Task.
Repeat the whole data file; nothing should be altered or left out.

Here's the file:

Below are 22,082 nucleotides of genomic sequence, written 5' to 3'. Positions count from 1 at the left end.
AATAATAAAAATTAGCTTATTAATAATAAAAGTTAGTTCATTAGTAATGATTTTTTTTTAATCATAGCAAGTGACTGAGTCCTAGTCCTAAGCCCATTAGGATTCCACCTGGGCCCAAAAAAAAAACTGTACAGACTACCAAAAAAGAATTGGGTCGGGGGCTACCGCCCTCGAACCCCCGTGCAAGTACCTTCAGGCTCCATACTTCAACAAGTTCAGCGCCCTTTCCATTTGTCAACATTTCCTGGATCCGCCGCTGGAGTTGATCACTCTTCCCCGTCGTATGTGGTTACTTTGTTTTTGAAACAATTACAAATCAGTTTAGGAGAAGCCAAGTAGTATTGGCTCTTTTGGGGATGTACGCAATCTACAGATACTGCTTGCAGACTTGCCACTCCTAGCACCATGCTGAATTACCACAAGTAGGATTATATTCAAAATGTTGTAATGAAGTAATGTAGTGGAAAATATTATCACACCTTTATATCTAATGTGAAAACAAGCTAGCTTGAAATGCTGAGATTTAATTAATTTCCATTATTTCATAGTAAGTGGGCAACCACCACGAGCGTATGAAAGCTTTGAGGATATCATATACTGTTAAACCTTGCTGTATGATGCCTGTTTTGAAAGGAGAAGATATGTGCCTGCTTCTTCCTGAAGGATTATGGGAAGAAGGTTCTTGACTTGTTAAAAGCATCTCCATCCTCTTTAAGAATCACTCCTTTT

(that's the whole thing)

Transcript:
Below are 22,082 nucleotides of genomic sequence, written 5' to 3'. Positions count from 1 at the left end.
AATAATAAAAATTAGCTTATTAATAATAAAAGTTAGTTCATTAGTAATGATTTTTTTTTAATCATAGCAAGTGACTGAGTCCTAGTCCTAAGCCCATTAGGATTCCACCTGGGCCCAAAAAAAAAACTGTACAGACTACCAAAAAAGAATTGGGTCGGGGGCTACCGCCCTCGAACCCCCGTGCAAGTACCTTCAGGCTCCATACTTCAACAAGTTCAGCGCCCTTTCCATTTGTCAACATTTCCTGGATCCGCCGCTGGAGTTGATCACTCTTCCCCGTCGTATGTGGTTACTTTGTTTTTGAAACAATTACAAATCAGTTTAGGAGAAGCCAAGTAGTATTGGCTCTTTTGGGGATGTACGCAATCTACAGATACTGCTTGCAGACTTGCCACTCCTAGCACCATGCTGAATTACCACAAGTAGGATTATATTCAAAATGTTGTAATGAAGTAATGTAGTGGAAAATATTATCACACCTTTATATCTAATGTGAAAACAAGCTAGCTTGAAATGCTGAGATTTAATTAATTTCCATTATTTCATAGTAAGTGGGCAACCACCACGAGCGTATGAAAGCTTTGAGGATATCATATACTGTTAAACCTTGCTGTATGATGCCTGTTTTGAAAGGAGAAGATATGTGCCTGCTTCTTCCTGAAGGATTATGGGAAGAAGGTTCTTGACTTGTTAAAAGCATCTCCATCCTCTTTAAGAATCACTCCTTTT